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Alachua County, Florida

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This is a project for those who were born, lived, or died in Alachua County, Florida.


Alachua County was created by the Florida territorial legislature in 1824. The new county stretched from the border with Georgia south to Charlotte Harbor. The original county seat was Wanton's. In 1828 the county seat was moved to Newnansville, located near the current site of the city of Alachua.

As population increased in the area, Alachua County was soon reduced in size to organize new counties. In 1832 the county's northern part, including Newnansville, was separated to create Columbia County, forcing the county seat to be moved to various temporary locations. In 1834, Hillsborough County was created, which included the area around Tampa Bay down to Charlotte Harbor. In 1839 that part of Columbia County south of the Santa Fe River was returned to Alachua County, and Newnansville was restored as the county seat. Hernando County was created in 1843 from that part of Alachua County south of the Withlacoochee River; Marion County was created in 1844; and Levy County was created in 1846 from that part of Alachua County west of the Suwannee River.

In 1854, the new railroad from Fernandina to Cedar Key bypassed Newnansville, and Gainesville, a new town on the railroad, began to draw business and residents away from Newnansville. Gainesville was designated, that year, as the new county seat.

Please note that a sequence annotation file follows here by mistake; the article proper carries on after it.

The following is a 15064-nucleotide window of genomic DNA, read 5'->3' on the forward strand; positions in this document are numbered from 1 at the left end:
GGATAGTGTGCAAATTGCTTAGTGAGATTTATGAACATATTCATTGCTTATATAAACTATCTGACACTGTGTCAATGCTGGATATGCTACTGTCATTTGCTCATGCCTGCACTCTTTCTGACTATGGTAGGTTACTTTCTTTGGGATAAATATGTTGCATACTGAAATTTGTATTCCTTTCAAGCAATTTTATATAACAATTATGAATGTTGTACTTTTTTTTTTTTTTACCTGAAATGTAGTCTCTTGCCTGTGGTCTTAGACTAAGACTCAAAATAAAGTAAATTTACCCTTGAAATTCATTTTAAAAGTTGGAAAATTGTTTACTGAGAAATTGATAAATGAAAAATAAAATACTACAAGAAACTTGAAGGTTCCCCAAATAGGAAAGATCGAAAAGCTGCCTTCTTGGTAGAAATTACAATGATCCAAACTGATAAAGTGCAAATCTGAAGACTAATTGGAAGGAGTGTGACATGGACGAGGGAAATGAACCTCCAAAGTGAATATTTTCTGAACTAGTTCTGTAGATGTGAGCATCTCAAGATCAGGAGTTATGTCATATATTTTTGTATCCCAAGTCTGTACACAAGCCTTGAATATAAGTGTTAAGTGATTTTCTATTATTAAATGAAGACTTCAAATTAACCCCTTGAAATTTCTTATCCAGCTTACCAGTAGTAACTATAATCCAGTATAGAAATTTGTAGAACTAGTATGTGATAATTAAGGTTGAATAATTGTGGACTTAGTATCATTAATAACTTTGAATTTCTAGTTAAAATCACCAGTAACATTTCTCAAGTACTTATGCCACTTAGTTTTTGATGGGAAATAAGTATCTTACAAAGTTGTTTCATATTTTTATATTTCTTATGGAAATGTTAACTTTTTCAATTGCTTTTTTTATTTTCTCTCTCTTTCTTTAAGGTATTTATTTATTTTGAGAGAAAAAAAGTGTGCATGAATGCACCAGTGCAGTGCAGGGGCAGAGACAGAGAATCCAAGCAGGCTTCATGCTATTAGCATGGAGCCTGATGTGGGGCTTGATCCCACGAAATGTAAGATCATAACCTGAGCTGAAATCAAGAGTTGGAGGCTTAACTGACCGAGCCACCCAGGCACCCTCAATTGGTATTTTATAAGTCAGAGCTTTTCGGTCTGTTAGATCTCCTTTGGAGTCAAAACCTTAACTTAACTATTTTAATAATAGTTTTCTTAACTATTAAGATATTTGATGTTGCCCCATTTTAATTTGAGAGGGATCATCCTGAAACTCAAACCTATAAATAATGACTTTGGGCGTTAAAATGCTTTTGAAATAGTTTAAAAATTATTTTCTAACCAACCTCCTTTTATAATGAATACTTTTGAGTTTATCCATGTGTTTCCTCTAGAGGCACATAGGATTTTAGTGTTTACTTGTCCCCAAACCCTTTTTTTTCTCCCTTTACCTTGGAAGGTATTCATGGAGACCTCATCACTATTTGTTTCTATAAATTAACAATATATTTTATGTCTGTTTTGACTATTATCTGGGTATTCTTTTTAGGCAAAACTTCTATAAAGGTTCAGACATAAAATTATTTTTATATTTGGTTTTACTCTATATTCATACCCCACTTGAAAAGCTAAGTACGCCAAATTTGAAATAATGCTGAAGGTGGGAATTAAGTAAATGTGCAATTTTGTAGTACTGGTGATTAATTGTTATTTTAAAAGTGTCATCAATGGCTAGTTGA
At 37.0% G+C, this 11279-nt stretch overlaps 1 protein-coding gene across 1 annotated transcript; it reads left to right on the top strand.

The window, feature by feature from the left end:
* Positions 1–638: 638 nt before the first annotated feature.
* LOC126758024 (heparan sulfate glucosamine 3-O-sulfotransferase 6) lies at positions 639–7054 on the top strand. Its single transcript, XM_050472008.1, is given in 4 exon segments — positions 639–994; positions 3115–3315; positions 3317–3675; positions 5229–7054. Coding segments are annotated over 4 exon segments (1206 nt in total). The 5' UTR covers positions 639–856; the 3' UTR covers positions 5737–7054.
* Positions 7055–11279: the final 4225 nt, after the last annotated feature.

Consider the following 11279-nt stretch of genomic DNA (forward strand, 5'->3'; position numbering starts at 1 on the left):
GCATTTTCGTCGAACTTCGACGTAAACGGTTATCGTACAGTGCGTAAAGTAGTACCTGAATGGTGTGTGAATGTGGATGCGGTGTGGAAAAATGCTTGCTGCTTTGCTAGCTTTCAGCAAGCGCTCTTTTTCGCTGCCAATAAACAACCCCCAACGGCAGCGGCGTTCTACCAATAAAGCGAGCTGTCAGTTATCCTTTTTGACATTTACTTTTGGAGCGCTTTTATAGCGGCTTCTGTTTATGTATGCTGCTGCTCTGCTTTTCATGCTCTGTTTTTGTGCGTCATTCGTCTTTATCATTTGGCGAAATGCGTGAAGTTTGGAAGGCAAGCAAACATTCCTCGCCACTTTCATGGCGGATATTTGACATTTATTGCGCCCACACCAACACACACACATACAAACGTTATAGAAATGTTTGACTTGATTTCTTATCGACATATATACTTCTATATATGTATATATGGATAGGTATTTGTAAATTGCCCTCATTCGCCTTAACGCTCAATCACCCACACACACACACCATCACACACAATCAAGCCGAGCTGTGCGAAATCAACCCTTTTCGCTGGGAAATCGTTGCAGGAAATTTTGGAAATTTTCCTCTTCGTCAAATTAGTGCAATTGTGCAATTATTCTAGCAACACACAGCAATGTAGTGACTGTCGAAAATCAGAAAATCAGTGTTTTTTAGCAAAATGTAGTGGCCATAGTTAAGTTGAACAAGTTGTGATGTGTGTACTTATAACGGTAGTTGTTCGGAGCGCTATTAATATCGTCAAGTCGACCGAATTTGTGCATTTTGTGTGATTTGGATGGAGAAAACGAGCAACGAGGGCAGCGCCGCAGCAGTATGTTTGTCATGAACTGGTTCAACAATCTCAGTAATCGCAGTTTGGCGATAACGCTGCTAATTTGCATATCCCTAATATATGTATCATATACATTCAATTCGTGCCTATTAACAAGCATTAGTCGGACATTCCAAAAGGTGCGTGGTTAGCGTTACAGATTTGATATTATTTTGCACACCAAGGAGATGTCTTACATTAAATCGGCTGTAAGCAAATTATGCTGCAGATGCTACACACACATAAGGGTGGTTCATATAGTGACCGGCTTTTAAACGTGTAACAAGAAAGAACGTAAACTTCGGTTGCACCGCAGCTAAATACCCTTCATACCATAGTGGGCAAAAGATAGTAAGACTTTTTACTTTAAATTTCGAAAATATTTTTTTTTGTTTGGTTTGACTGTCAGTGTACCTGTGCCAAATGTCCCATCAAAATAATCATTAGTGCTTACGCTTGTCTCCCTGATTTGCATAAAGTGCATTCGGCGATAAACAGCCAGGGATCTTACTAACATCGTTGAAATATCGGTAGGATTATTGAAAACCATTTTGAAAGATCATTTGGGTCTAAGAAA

During the post-Reconstruction period, white Democrats regained control of the state legislature and worked to restore white supremacy. Violence against blacks, including lynchings, rose in the late 19th and early 20th centuries as whites imposed Jim Crow and discriminatory laws, disenfranchising most blacks, which forced them out of the political system. Alachua County was the site of 21 documented lynchings between 1891 and 1926. The first three documented lynchings, in Gainesville in 1891, involved two black men and a white man, who were associated with the notorious Harmon Murray. Ten lynchings took place in Newberry, six of them in a mass lynching there in 1916. These lynchings were conducted outside the justice system, by mobs or small groups working alone. Nineteen of the victims were black; two were white. A 2015 report by the Equal Justice Institute, based in Montgomery, Alabama, had identified 18 lynchings. The Historical Commission documented three more, including two white men. A State Historical Marker on the Newberry Lynchings was dedicated in 2019.

Adjacent Counties


  • Alachua
  • Archer
  • Gainesville (County Seat)
  • Hawthorne
  • High Springs
  • La Crosse
  • Micanopy
  • Newberry
  • Waldo

Other Communities

Arredondo | Bland | Campville | Cross Creek | Earleton | Evinston (part) | Fairbanks | Flora | Fort Clarke | Gordon | Grove Park | Hague | Haile | Haile | Plantation | Island Grove | Jonesville | Lochloosa | Melrose (part) | Monteocha | Orange Heights | Rochelle | Rutledge | Tioga | Traxler | Wacahoota (part) |



The Maj. James B. Bailey House

Cox Furniture Store

Dudley Farm Historic State Park

Hotel Thomas

The Haile Plantation House

The Mary Phifer McKenzie House

Marjorie Kinnan Rawlings Historic State Park

The Winecoff House

University of Florida (UF) Campus Historic District